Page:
Jeanne Becu, known to history as Madame du Barry, was presented to Louis XV’s court on April 23, 1769. The king was sixty. His old mistress, Madame de Pompadour, was dead. Long before she died, she had become his procurer, along with his valet, finding an endless stream of girls for his majesty to have sex with. Oddly enough, given this history, Louis seemed to be enchanted and surprised by Jeanne’s sexual prowess. Who'd have thought the innocent with the girlish voice would know so many bed tricks? Jeanne herself was a former servant and window dresser. She’d caught the eye of a certain Jean du Barry, a minor nobleman and a major pimp. She was his ticket, the best thing he’d ever bet on.
The King’s highest official, Duc de Choiseul, cordially detested Jeanne – or rather, uncordially. That she was a peasant and that her mother was a servant made it impossible for him to like having to tolerate her presence at Versailles. More than that, though, he detested her pimp. Choiseul had met Jeanne before the king had encountered her. She’d come to his office to beg, on behalf of Jean du Barry, for the contracts supplying the government in its pacification of Corsica, a major source of graft. Choiseul, after the disaster of the Seven Years War, had been trying to stamp out graft, which, he correctly saw, was destroying the monarchy.
Given Choiseul’s disgust, his strategy was clear. Paris began to fill with anonymous pamphlets about Jeanne Becu. Choiseul had access to the police file on Jeanne, which was ample. A obscene song about her went the rounds, and was even sung at Versailles.
Choiseul overreached. The King was infatuated. Eventually, Jeanne won the tug of war. The Duc de Choiseul was exiled to his estate near Toulouse. Jeanne and her corrupt cronies had the ear of the King. Louis’ popularity plummeted even further. Du Barry prefigured Marie Antoinette - although the later couldn't stand the former, and had her put in a nunnery after the King her lover died.
Now, here’s the question. From the sociological point of view: what was the meaning of those libels, that song?
This question may seem at some distant disjuncture from our current thread about Nemesis. Bear with us.
In an excellent essay (Sanctions diffuses. Sarcasmes, rires, mépris)
in the Revue française de sociologie, (1990, Volume 31: 4), Ruwen Ogien goes back to a distinction between diffuse and organized social sanctions made by Durkheim in the Rules of Sociological Method, and goes forward to Goffman’s interactionism, to help us understand laughter as a social phenomenon.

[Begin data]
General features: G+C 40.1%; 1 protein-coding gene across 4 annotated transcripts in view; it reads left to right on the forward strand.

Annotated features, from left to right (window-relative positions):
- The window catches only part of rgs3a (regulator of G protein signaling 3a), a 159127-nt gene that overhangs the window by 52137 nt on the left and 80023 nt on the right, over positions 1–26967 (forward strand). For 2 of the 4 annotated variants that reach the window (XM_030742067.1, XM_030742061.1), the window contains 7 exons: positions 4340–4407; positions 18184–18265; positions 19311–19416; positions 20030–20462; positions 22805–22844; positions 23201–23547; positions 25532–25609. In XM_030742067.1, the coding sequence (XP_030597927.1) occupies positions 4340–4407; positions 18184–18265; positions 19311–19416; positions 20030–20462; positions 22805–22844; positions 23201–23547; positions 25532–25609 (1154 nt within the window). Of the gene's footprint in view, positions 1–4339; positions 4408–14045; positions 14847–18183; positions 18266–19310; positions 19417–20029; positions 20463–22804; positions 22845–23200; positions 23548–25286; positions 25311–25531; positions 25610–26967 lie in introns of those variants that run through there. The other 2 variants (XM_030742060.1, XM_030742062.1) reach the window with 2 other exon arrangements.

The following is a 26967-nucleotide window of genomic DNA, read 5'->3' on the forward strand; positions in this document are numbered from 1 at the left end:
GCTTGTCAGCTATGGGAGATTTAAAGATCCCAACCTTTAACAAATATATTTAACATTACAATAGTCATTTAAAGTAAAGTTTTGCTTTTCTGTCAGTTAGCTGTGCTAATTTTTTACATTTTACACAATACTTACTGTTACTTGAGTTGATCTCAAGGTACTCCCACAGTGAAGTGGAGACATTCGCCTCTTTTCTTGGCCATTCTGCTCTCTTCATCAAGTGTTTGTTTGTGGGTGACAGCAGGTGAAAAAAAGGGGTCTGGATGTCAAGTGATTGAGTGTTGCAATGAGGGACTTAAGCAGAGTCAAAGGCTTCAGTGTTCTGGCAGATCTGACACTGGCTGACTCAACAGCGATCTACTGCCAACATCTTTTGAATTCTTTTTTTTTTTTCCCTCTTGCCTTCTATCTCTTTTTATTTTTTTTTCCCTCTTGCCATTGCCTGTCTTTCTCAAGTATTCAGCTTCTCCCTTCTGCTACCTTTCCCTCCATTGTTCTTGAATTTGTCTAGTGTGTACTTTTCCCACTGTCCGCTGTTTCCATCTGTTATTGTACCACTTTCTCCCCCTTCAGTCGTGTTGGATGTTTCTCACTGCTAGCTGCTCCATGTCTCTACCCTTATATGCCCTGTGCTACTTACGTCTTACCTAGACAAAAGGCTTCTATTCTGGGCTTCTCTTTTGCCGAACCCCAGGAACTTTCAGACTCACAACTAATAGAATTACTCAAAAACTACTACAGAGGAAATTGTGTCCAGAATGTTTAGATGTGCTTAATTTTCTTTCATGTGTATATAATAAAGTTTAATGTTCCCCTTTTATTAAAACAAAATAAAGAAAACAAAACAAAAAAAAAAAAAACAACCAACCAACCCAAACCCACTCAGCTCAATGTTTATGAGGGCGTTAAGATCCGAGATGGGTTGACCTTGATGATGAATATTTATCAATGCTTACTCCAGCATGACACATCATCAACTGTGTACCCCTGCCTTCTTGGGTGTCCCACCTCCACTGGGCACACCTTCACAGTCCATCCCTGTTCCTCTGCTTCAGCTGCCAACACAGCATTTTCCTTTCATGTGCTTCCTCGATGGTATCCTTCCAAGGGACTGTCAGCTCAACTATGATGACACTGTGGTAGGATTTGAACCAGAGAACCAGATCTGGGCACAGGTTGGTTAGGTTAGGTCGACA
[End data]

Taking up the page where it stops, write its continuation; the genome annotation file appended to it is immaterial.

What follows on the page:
Durkheim’s example of a diffuse sanction is, indeed, the laugh. “If, in dressing myself, I paid no attention to the usages followed in my country and class, the laughter that I would provoke, the distance at which I would be held, produces, even if in an attenuated manner, the same effects as a penalty (peine).
Ogien thinks that Durkheim’s notion is good, even if he doesn’t make enough of it himself. There is an informal moral economy, which Ogien thinks has some commonality with Goffman’s domain of interactions. In Durkheim’s view, the laugh and the prison are two degrees on the same continuum of the sanction. The diffuse sanction is applied without “the mediation of a constituted and defined body.” The organized one is applied by such bodies.
“Thus, Durkheim’s diffuse sanctions circumscribe a system of rights and responsibilities distinct from the Law and Morality and permitting us to identify a quite specific name that we only have to name.”
Because we can make predictions about the informal moral sphere, we can operate on it. In fact, this is what Choiseul’s strategy depended on. Court societies – and fragments of court societies, such as the social circles described by Proust - are factories of the diffuse sanction. It is when the interaction becomes dense, heavy with hints and rules, that we see our three familiar figures, the adventurer, the politician, and the writer begin to merge.
Nemesis has a home outside the breast. It has a footing.
More on this in a later post.